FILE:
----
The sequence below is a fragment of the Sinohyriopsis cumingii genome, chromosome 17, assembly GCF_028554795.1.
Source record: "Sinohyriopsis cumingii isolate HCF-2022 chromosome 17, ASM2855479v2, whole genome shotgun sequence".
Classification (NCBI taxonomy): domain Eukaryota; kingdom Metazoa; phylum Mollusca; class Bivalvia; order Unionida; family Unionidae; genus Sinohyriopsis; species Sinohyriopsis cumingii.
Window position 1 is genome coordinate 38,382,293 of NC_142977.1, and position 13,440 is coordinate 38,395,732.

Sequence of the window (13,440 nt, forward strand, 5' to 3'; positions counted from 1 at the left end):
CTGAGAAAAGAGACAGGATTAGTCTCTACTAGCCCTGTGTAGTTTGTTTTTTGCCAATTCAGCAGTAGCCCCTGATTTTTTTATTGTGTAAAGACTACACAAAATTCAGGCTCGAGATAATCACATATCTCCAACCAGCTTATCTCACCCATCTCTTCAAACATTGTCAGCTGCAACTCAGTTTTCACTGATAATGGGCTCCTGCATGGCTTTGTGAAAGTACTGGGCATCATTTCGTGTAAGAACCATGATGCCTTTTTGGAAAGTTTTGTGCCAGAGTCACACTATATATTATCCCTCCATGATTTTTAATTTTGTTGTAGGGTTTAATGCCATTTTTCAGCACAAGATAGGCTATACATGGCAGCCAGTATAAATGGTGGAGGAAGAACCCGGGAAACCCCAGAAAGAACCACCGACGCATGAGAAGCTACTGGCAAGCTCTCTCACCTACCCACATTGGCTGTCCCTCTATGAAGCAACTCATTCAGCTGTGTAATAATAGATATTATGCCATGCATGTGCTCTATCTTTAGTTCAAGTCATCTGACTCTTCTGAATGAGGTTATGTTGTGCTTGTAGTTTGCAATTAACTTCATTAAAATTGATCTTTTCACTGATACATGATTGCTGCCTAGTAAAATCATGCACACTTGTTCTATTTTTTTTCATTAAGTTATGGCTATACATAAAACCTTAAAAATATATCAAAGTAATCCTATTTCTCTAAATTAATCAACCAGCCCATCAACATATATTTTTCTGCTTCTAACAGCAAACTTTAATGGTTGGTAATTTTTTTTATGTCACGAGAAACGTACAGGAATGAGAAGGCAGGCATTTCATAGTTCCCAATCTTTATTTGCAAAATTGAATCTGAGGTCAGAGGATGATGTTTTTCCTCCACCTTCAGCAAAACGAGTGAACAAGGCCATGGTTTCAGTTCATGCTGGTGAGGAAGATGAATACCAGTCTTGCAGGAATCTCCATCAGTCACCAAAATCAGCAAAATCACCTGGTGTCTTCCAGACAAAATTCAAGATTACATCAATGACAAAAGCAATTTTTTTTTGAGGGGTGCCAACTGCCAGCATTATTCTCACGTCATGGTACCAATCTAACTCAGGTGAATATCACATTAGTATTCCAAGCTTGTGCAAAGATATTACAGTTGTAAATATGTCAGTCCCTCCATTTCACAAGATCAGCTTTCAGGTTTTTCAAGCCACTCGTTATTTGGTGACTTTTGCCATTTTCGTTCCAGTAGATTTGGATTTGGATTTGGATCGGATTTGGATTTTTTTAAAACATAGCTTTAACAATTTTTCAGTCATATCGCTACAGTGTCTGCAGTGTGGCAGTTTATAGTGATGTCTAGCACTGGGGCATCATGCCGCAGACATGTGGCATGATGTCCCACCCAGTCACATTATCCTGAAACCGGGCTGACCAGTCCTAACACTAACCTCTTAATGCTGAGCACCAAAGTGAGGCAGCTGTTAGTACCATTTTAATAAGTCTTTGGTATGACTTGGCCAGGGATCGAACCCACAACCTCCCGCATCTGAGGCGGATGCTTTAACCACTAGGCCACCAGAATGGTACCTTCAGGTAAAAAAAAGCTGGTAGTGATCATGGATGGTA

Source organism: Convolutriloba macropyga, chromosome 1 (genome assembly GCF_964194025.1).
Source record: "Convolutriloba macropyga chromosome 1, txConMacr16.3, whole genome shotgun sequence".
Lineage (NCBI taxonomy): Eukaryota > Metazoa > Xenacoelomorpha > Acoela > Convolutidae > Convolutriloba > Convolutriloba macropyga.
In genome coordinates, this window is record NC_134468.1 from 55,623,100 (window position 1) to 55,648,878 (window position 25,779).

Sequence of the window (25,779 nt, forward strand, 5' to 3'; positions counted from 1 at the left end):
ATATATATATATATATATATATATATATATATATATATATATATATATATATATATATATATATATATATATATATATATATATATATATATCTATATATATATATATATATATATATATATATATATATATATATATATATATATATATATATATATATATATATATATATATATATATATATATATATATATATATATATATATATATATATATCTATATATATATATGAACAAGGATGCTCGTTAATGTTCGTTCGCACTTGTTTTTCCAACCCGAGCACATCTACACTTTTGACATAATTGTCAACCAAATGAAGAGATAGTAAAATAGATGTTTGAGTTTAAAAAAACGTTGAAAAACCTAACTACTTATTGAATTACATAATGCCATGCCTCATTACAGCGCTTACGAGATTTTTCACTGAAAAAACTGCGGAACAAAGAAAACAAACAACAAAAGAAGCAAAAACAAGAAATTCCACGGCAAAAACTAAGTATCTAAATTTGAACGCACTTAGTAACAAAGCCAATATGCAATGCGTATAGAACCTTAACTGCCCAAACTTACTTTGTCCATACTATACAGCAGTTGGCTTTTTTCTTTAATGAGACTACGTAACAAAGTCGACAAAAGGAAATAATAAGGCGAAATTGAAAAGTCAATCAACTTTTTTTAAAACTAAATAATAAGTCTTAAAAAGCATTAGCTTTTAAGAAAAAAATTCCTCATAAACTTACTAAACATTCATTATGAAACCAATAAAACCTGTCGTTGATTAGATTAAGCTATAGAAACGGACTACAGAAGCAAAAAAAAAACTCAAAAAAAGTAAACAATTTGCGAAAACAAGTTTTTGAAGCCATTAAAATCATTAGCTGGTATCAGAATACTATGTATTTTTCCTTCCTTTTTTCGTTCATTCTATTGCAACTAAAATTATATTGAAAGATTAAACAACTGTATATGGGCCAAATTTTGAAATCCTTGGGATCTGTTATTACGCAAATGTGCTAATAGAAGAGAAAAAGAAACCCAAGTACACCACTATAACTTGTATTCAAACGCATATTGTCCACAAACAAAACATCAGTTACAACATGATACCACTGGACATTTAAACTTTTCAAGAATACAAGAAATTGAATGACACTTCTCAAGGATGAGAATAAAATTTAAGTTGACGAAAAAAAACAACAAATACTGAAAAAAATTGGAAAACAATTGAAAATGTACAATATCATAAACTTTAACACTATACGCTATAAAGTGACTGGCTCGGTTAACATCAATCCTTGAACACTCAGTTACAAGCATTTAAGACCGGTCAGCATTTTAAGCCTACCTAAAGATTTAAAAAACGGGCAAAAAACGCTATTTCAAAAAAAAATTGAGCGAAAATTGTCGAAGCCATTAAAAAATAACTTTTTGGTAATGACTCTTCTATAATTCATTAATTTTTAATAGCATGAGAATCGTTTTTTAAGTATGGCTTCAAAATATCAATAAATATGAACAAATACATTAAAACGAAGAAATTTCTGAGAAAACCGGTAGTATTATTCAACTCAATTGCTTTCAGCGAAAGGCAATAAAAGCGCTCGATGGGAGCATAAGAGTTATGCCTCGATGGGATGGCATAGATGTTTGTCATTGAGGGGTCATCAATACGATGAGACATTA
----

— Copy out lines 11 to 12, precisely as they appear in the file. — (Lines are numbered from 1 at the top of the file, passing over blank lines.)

Sequence of the window (25,779 nt, forward strand, 5' to 3'; positions counted from 1 at the left end):
ATATATATATATATATATATATATATATATATATATATATATATATATATATATATATATATATATATATATATATATATATATATATATATCTATATATATATATATATATATATATATATATATATATATATATATATATATATATATATATATATATATATATATATATATATATATATATATATATATATATATATATATATATATATATATCTATATATATATATGAACAAGGATGCTCGTTAATGTTCGTTCGCACTTGTTTTTCCAACCCGAGCACATCTACACTTTTGACATAATTGTCAACCAAATGAAGAGATAGTAAAATAGATGTTTGAGTTTAAAAAAACGTTGAAAAACCTAACTACTTATTGAATTACATAATGCCATGCCTCATTACAGCGCTTACGAGATTTTTCACTGAAAAAACTGCGGAACAAAGAAAACAAACAACAAAAGAAGCAAAAACAAGAAATTCCACGGCAAAAACTAAGTATCTAAATTTGAACGCACTTAGTAACAAAGCCAATATGCAATGCGTATAGAACCTTAACTGCCCAAACTTACTTTGTCCATACTATACAGCAGTTGGCTTTTTTCTTTAATGAGACTACGTAACAAAGTCGACAAAAGGAAATAATAAGGCGAAATTGAAAAGTCAATCAACTTTTTTTAAAACTAAATAATAAGTCTTAAAAAGCATTAGCTTTTAAGAAAAAAATTCCTCATAAACTTACTAAACATTCATTATGAAACCAATAAAACCTGTCGTTGATTAGATTAAGCTATAGAAACGGACTACAGAAGCAAAAAAAAAACTCAAAAAAAGTAAACAATTTGCGAAAACAAGTTTTTGAAGCCATTAAAATCATTAGCTGGTATCAGAATACTATGTATTTTTCCTTCCTTTTTTCGTTCATTCTATTGCAACTAAAATTATATTGAAAGATTAAACAACTGTATATGGGCCAAATTTTGAAATCCTTGGGATCTGTTATTACGCAAATGTGCTAATAGAAGAGAAAAAGAAACCCAAGTACACCACTATAACTTGTATTCAAACGCATATTGTCCACAAACAAAACATCAGTTACAACATGATACCACTGGACATTTAAACTTTTCAAGAATACAAGAAATTGAATGACACTTCTCAAGGATGAGAATAAAATTTAAGTTGACGAAAAAAAACAACAAATACTGAAAAAAATTGGAAAACAATTGAAAATGTACAATATCATAAACTTTAACACTATACGCTATAAAGTGACTGGCTCGGTTAACATCAATCCTTGAACACTCAGTTACAAGCATTTAAGACCGGTCAGCATTTTAAGCCTACCTAAAGATTTAAAAAACGGGCAAAAAACGCTATTTCAAAAAAAAATTGAGCGAAAATTGTCGAAGCCATTAAAAAATAACTTTTTGGTAATGACTCTTCTATAATTCATTAATTTTTAATAGCATGAGAATCGTTTTTTAAGTATGGCTTCAAAATATCAATAAATATGAACAAATACATTAAAACGAAGAAATTTCTGAGAAAACCGGTAGTATTATTCAACTCAATTGCTTTCAGCGAAAGGCAATAAAAGCGCTCGATGGGAGCATAAGAGTTATGCCTCGATGGGATGGCATAGATGTTTGTCATTGAGGGGTCATCAATACGATGAGACATTA